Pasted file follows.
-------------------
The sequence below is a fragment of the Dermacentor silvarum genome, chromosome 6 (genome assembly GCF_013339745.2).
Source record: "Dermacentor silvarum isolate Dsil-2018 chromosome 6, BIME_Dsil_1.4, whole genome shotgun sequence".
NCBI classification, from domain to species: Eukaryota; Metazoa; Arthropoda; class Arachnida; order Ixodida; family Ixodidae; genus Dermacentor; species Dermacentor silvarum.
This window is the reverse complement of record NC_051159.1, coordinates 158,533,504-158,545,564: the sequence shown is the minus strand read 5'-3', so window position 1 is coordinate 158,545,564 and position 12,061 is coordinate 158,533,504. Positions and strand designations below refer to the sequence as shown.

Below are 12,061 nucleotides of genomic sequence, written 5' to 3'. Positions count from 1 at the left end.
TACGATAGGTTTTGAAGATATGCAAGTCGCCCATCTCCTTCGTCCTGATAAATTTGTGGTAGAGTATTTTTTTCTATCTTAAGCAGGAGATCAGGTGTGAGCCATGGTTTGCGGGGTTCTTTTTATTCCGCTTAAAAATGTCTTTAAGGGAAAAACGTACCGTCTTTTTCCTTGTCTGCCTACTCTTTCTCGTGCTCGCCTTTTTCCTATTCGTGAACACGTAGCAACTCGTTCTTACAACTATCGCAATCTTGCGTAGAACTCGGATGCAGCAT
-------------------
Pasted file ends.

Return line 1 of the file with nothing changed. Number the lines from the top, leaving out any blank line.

The sequence below is a fragment of the Dermacentor silvarum genome, chromosome 6 (genome assembly GCF_013339745.2).